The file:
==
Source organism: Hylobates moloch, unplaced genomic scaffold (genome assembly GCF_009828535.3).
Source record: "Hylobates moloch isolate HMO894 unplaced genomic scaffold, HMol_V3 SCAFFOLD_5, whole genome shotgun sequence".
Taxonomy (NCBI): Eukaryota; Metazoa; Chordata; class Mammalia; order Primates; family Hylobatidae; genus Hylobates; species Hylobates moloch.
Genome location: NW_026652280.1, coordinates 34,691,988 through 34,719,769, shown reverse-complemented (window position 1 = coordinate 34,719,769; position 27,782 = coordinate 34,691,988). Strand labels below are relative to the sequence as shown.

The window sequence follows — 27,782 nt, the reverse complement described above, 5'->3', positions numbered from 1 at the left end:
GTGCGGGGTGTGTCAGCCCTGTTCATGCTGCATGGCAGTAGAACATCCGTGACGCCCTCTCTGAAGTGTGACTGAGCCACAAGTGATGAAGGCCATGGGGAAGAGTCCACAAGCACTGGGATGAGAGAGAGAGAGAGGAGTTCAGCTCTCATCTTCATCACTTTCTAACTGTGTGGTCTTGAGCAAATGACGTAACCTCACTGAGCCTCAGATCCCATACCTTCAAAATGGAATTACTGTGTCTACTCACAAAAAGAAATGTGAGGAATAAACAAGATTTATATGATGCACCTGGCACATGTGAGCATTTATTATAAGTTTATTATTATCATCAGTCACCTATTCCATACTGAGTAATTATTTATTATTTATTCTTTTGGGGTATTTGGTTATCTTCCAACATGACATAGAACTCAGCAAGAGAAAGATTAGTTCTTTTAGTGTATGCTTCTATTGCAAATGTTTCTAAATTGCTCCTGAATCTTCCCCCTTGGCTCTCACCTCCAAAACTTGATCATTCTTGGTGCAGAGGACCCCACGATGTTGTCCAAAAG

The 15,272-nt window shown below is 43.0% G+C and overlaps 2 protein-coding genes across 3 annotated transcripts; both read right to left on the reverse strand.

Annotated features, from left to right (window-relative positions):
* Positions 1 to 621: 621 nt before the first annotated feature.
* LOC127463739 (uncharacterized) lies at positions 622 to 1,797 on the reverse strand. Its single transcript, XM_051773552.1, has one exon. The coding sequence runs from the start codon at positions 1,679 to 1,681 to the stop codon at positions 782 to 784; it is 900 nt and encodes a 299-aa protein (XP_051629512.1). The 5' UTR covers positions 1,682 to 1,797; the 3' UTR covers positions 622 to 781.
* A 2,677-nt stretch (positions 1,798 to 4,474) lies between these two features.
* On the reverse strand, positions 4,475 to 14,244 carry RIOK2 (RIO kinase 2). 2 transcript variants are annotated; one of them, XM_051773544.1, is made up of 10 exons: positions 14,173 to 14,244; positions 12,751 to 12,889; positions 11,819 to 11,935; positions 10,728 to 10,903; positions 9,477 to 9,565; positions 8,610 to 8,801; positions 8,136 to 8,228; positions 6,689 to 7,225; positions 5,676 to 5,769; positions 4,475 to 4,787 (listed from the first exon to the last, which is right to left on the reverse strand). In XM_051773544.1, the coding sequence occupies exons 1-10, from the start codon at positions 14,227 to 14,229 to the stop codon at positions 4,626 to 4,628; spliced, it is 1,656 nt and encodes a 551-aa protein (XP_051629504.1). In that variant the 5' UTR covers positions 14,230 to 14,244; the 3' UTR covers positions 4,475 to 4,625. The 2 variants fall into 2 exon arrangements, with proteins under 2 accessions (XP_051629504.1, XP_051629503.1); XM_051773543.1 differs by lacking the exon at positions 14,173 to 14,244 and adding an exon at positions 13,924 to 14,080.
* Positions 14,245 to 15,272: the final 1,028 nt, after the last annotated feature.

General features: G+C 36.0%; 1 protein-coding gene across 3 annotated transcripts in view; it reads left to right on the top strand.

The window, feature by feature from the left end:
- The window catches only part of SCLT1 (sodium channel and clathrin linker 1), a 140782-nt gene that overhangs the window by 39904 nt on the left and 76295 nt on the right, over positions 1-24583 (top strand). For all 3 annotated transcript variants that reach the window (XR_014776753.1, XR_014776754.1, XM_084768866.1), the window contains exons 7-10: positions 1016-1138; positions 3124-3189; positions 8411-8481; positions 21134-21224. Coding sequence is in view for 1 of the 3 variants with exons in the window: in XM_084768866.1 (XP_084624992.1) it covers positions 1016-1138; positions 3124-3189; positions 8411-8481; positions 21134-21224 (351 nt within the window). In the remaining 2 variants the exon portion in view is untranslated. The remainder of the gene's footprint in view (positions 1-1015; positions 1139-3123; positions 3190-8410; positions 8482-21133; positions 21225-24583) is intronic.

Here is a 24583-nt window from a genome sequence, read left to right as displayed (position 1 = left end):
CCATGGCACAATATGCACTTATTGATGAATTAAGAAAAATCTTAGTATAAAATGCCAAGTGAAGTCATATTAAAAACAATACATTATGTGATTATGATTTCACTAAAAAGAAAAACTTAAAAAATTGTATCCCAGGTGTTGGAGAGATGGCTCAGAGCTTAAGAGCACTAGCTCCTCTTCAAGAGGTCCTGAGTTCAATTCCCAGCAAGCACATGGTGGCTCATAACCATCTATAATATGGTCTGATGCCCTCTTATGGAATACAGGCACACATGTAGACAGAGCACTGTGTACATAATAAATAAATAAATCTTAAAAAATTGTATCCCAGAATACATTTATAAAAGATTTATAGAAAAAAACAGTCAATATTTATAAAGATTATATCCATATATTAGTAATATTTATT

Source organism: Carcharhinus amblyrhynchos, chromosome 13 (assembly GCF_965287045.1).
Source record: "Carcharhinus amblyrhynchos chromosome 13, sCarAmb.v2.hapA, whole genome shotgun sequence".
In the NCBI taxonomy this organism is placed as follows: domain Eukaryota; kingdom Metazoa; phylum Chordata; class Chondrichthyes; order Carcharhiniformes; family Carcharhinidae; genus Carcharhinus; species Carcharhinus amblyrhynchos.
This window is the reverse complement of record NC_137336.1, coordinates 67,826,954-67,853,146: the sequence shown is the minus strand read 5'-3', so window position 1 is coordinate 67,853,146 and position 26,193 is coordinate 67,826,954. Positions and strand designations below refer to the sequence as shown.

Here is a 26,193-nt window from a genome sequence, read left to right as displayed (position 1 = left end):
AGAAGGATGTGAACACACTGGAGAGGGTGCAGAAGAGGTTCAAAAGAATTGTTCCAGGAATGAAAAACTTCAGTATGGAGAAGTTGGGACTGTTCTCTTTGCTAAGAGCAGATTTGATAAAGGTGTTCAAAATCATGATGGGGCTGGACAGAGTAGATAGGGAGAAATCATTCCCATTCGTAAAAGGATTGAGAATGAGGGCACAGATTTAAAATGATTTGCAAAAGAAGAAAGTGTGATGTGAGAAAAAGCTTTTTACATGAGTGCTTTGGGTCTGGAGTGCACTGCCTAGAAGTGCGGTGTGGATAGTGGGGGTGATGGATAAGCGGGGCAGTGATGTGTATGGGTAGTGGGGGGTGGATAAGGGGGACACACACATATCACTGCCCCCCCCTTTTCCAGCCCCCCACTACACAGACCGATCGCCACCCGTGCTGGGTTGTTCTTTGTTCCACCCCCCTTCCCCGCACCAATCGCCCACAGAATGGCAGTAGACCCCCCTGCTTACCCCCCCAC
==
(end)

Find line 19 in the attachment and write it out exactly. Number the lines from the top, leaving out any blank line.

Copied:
Source organism: Carcharhinus amblyrhynchos, chromosome 13 (assembly GCF_965287045.1).